Bereaved mum hopes inquest will answer questions over daughter’s death

A heart-broken Sunderland mum hopes an inquest will shine light on how her vulnerable daughter came to die.

Sue Robson’s daughter Tina Robson died in July 2020, leaving her 11-year-old son Vinnie heartbroken.

The 35-year-old had battled with addiction and mental health issues from a young age.

Tina was living at the Bridge House Mission in Stockton at the time of her death.

An inquest will be held at Teesside Magistrates Court next week and is scheduled to last up to four days.

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Considered a vulnerable adult, Tina was subject to a safeguarding enquiry and a Police Public Protection Order.

The charity-run housing at Bridge House Mission is funded by Stockton Borough Council as short-term accommodation for people in need of housing-related support, primarily individuals with ‘complex needs’.

Tina Robson with son Vinnie, in recent times and when he was born.

Tina died just six days after arriving.

The inquest will examine the cause and circumstances surrounding her death.

“We are determined to ensure a full and fearless inquest into Tina’s death,” said Sue.

"We need to fully understand the events that led up to her death and, hopefully, to ensure that other homeless women suffering life-long trauma and addiction are better treated, supported, and safeguarded.”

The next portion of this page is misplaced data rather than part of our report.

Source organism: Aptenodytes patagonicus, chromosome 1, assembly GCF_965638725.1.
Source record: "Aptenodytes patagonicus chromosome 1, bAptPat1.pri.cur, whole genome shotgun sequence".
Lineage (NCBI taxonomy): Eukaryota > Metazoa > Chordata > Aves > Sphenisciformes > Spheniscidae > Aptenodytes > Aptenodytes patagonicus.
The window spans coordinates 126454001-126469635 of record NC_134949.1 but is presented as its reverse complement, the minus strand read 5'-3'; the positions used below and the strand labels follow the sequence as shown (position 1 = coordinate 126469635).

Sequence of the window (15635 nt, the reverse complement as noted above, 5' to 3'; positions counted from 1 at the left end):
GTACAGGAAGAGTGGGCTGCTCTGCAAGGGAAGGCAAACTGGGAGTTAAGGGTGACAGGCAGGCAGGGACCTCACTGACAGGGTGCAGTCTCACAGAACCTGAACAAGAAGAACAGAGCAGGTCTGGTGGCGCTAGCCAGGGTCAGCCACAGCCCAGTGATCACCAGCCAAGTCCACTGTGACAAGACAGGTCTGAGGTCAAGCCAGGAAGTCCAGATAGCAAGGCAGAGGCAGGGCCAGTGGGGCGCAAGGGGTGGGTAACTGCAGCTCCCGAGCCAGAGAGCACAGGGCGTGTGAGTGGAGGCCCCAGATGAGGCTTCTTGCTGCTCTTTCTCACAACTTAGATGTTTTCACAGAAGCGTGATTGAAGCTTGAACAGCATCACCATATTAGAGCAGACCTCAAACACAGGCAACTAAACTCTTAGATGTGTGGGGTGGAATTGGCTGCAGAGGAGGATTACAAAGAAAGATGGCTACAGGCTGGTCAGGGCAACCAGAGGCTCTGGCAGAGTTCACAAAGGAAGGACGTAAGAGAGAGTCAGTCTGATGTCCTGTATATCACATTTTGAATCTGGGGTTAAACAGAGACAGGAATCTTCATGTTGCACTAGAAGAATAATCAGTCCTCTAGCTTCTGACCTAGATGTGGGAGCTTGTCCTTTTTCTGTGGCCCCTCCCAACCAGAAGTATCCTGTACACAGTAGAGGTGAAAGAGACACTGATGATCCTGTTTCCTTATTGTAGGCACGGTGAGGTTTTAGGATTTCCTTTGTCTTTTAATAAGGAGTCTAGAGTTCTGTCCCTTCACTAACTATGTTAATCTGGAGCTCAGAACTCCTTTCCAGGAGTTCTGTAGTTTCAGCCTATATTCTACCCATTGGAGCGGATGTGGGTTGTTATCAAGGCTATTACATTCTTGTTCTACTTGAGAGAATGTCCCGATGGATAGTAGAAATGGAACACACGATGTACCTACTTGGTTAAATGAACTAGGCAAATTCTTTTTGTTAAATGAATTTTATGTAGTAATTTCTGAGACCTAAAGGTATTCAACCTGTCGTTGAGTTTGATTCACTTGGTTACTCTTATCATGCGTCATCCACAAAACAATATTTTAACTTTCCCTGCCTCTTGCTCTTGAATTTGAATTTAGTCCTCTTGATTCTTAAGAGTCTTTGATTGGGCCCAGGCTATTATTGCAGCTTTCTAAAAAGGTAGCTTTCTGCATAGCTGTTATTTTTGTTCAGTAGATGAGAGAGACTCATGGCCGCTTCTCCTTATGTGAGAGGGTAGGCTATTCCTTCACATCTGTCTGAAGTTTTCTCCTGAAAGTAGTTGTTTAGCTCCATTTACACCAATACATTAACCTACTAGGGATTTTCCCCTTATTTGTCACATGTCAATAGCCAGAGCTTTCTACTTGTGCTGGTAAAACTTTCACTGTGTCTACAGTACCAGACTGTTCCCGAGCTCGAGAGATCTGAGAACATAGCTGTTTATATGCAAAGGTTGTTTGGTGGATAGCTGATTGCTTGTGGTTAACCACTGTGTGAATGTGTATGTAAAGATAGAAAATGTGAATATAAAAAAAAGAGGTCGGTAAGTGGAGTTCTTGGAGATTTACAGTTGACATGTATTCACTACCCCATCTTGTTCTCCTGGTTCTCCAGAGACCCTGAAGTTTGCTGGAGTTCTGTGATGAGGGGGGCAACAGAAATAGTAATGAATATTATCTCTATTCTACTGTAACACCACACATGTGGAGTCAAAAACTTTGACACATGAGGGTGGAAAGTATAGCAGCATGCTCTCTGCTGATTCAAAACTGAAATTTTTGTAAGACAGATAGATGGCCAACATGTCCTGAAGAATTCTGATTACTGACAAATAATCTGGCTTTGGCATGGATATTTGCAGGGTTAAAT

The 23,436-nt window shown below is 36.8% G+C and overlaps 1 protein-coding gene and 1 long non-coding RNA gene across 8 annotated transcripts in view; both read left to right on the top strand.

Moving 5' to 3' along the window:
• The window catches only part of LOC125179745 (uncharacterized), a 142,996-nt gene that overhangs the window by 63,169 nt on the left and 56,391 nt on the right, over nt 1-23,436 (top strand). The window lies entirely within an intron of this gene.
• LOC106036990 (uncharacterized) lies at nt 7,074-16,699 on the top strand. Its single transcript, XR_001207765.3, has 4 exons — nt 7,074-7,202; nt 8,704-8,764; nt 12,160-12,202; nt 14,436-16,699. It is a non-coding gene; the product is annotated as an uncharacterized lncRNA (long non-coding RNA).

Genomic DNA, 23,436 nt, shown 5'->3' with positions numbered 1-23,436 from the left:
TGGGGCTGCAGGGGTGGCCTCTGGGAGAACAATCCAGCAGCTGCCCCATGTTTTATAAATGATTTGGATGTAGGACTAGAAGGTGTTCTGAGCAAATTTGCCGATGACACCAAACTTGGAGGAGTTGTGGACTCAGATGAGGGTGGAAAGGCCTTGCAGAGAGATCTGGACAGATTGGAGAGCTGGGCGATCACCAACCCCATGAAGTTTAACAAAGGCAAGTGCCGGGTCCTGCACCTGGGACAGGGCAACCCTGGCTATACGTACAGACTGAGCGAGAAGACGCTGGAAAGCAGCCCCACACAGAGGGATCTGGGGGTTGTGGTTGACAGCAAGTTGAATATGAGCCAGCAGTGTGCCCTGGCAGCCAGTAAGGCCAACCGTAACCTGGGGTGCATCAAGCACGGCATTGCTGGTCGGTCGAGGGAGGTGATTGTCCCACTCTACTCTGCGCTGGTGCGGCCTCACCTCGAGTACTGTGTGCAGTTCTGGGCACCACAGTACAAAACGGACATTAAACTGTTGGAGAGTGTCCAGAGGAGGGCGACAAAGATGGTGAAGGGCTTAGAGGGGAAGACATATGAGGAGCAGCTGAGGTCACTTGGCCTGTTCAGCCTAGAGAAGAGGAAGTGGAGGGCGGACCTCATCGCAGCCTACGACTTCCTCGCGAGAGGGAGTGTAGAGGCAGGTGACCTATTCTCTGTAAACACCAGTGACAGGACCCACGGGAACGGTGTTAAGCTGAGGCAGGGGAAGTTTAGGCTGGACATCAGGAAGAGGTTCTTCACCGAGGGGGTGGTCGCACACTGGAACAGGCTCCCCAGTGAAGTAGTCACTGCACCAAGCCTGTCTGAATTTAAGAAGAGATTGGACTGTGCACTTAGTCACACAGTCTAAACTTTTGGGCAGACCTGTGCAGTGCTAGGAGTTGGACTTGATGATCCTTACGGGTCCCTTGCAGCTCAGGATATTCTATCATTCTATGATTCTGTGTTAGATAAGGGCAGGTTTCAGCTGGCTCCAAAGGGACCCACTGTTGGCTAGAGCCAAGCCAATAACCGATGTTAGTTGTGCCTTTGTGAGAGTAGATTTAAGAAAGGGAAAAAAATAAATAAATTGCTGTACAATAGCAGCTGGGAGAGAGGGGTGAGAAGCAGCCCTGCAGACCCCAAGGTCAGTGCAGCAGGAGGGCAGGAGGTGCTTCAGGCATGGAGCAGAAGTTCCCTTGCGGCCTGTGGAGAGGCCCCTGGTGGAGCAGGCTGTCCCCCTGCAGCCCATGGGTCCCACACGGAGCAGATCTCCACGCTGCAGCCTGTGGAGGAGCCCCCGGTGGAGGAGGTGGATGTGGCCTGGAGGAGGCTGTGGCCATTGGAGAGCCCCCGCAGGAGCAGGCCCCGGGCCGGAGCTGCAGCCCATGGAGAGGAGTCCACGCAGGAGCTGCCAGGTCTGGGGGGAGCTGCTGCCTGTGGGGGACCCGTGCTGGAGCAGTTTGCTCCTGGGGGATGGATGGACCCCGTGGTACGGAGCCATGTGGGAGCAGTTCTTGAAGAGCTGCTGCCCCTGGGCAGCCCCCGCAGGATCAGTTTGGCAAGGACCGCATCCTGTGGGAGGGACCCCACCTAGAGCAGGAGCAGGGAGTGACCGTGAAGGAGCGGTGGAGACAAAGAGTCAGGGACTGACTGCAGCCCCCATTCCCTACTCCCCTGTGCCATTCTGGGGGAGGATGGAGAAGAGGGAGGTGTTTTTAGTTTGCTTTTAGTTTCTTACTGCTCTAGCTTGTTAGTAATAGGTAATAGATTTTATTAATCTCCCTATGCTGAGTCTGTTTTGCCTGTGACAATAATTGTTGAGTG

Tina’s family has been denied legal aid for the inquest and has had to crowdfund more than £5,000 to ensure they can be properly represented, with more still to raise.

Campaign group INQUEST has called for an expansion of legal aid for inquests.

“Tina’s death is part of wider patterns of the deaths of women who have faced significant trauma, and of people facing homelessness," said INQUEST senior caseworker Jodie Anderson.

"It is vital that the circumstances are fully examined to help end this cycle and prevent future deaths. This is in the public interest, yet her family have had to fundraise for legal support while those who were responsible for her care are represented at public expense.”

The Dying Homeless Project found there was a significant increase in deaths of homeless people in 2020, many in temporary or emergency accommodation.

Jessica Turtle, co-founder and director at Museum of Homelessness, said: "Each person, like Tina, leaves behind people who loved them fiercely. It’s a scandal that so many people in our community are dying in accommodation when they should be safer off the streets.”